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25 August 2011

ARRL HQ Emergency Response Team Gears Up for Hurricane Irene

This graphic shows an approximate representation of coastal areas under a hurricane warning (red), hurricane watch (pink), tropical storm warning (blue) and tropical storm watch (yellow). The orange circle indicates the current position of the center of the tropical cyclone. The black line and dots show the National Hurricane Center forecast track of the center at the times indicated. The dot indicating the forecast center location will be black if the cyclone is forecast to be tropical and will be white with a black outline if the cyclone is forecast to be extratropical. If only an L is displayed, then the system is forecast to be a remnant low. The letter inside the dot indicates the NHC's forecast intensity for that time: D: Tropical Depression – wind speed less than 39 MPH. S: Tropical Storm – wind speed between 39 MPH and 73 MPH. H: Hurricane – wind speed between 74 MPH and 110 MPH. M: Major Hurricane – wind speed greater than 110 MPH. [Image and description courtesy of the National Hurricane Center]

As Hurricane Irene -- currently a Category 3 storm -- heads toward the Carolinas, the ARRL HQ Emergency Response Team (HQERT) is gearing up to provide support to the ARRL Field Organizations whose areas lie in the storm’s path. According to ARRL Emergency Preparedness Manager Mike Corey, W5MPC, the HQERT will begin monitoring various nets and providing support to the affected Field Organizations on Friday, August 26 from W1AW, the Hiram Percy Maxim Memorial Station. The NHC is predicting that Irene could become a Category 4 storm by Thursday.

As of 11 AM EDT on Wednesday, August 24, Irene is located about 100 miles southeast of Long Island, Bahamas and about 285 miles southeast of Nassau, Bahamas; it is moving northwest at 12 MPH, with maximum sustained winds topping 115 MPH with higher gusts. According to the NHC, Hurricane Irene is expected to strengthen in the next 48 hours and is expected to make landfall in the US -- most likely North Carolina’s Outer Banks -- very early Saturday morning.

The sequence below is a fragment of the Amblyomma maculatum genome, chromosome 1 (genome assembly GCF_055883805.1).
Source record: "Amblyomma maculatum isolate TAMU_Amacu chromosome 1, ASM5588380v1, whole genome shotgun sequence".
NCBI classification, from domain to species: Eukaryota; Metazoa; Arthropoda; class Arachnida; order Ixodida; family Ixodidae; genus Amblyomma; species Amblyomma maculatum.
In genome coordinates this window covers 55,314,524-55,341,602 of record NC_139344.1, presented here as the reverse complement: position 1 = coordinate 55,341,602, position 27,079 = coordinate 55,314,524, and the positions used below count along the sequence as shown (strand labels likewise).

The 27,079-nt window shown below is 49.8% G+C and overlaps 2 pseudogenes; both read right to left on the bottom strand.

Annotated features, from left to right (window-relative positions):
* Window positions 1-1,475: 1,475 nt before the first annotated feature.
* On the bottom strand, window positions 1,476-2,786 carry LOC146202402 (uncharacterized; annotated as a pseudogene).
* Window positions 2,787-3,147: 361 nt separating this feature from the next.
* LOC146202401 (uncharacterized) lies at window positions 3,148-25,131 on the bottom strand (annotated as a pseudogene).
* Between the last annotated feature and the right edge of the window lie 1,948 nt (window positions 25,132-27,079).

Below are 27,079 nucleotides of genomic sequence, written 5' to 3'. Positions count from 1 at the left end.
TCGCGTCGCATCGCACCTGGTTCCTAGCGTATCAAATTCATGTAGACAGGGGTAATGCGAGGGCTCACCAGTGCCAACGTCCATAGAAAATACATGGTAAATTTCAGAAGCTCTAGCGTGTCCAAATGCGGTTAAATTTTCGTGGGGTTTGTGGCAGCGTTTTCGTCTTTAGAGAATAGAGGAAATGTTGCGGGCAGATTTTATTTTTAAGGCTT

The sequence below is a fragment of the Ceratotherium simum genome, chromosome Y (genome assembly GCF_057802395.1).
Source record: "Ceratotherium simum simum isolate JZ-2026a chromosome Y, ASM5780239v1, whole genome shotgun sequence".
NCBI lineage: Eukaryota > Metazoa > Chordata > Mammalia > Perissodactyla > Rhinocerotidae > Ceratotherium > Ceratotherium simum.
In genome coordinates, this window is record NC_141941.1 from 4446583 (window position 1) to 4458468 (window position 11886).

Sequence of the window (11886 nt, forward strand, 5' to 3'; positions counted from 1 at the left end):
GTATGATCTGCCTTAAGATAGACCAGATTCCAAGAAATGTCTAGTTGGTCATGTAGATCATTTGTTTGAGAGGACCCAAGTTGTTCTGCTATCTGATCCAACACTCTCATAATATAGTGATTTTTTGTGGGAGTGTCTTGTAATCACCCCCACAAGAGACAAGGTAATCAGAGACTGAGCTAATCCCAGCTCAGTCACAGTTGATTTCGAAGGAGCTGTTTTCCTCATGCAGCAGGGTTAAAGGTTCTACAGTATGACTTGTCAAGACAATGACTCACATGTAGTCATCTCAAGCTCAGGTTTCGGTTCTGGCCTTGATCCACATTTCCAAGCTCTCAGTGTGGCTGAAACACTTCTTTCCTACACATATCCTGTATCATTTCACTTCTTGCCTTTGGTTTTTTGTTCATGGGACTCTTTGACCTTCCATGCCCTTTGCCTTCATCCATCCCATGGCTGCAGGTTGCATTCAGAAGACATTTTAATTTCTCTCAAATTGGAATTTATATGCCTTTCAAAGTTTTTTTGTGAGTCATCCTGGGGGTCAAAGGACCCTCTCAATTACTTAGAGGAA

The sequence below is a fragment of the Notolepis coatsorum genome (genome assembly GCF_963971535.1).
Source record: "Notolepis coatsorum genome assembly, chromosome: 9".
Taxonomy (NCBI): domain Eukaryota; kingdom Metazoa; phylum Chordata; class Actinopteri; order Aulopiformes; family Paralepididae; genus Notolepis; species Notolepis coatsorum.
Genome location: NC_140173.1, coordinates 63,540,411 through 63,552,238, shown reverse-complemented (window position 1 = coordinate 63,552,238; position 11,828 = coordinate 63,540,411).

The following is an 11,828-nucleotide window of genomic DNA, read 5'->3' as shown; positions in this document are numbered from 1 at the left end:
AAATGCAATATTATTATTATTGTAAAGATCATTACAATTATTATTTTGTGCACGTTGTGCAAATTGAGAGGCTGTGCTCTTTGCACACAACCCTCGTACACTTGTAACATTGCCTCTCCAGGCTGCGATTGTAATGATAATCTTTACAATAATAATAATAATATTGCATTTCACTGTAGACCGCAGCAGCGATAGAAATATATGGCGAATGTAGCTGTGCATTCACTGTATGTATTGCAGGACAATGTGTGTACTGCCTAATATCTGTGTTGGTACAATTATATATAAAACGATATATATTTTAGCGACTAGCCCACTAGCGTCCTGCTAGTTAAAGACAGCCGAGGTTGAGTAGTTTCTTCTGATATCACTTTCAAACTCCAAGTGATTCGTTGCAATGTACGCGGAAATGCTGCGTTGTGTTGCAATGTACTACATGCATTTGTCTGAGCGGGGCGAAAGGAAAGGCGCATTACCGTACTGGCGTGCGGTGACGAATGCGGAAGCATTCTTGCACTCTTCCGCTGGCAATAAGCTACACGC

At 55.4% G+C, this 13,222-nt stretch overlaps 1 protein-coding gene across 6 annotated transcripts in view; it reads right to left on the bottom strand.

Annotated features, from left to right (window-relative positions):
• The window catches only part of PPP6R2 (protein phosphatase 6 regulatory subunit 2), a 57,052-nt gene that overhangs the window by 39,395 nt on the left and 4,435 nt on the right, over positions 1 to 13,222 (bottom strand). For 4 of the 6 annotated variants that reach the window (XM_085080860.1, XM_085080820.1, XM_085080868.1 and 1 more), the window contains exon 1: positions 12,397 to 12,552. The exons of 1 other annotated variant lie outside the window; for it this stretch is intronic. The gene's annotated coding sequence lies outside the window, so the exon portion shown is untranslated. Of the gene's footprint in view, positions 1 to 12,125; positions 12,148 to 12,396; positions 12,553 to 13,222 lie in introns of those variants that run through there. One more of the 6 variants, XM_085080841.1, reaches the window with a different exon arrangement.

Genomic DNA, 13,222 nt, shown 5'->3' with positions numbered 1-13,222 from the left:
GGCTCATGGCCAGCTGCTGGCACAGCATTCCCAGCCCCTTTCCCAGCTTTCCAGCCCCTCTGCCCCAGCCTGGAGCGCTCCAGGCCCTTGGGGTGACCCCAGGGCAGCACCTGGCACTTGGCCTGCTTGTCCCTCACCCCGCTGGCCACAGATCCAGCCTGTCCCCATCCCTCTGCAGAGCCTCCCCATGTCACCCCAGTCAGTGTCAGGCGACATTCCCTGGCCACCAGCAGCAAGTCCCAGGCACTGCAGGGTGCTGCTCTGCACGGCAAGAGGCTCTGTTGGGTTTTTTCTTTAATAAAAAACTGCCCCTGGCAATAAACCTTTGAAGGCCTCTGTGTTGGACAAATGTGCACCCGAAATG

If you would like to assist served agencies in providing communications support, please wait until you are asked to do so by the served agency -- no self-activating, please! If you are not already part of an ARES® or other EmComm group, please contact your local Emergency Coordinator (EC) for instructions. North Carolina hams can find a list of ECs here. Hams in South Carolina should click here, click on “ARES-SEC Website” in the left-hand column, then click on “Appointee Information” in the second left-hand column to find a listing of District Emergency Coordinators (DECs). Virginia hams can click here to find a listing of DECs in their area.

Beginning on Monday, August 22, the Hurricane Watch Net (HWN) activated its nets and monitoring 14.325 MHz in support of WX4NHC, the Amateur Radio Station at the National Hurricane Center (NHC). WX4NHC appreciates eyewitness reports from Amateur Radio operators and volunteer weather observers who are within 300 miles of a hurricane. You can send reports to the NHC via their online reporting system or you can print out the form and send it via fax.

Irene is tracking in a northwesterly direction through the Bahamas and will continue to do so until Thursday, with rainfall up to 15 inches expected in the island nation. A dangerous storm surge could raise water levels by 5-8 feet in the Southeast Bahamas and Turks and Caicos Islands, and 7-11 feet in the Central and Northwest Bahamas as Irene moves through. Heavy rainfall is still occurring in bands over Puerto Rico and parts of Hispaniola. Another 1-3 inches of rain are possible in Puerto Rico and Hispaniola, bringing threats of flash flooding and mudslides.

After departing the Northwest Bahamas on Thursday night, Irene should parallel the Florida and Georgia coasts on Friday and pass off the South Carolina coast Saturday. Even though the storm is expected to miss Florida, Georgia and South Carolina to the east, it is a larger-than-average hurricane, so coastal residents will still see some impacts, including gusty winds, showers, dangerous surf and strong rip currents.

During the day on Saturday, Irene is expected to approach the eastern coast of North Carolina and the Outer Banks. Hurricane conditions are likely in Eastern North Carolina and the Outer Banks Saturday afternoon and night. Continuing up the East Coast, Irene could then threaten the eastern portions of the Mid-Atlantic and Northeast with damaging winds, flooding rains and coastal surge, flooding and high waves on Saturday night through Monday.

Hurricane Irene hit Puerto Rico on Sunday, causing power outages throughout the island. More than 1 million were still without power on Monday morning. As of 11 AM EDT Wednesday, August 24, a hurricane warning is in effect for Southeastern, Central and Northwestern Bahamas. A tropical storm warning is in effect for the Turks and Caicos Islands.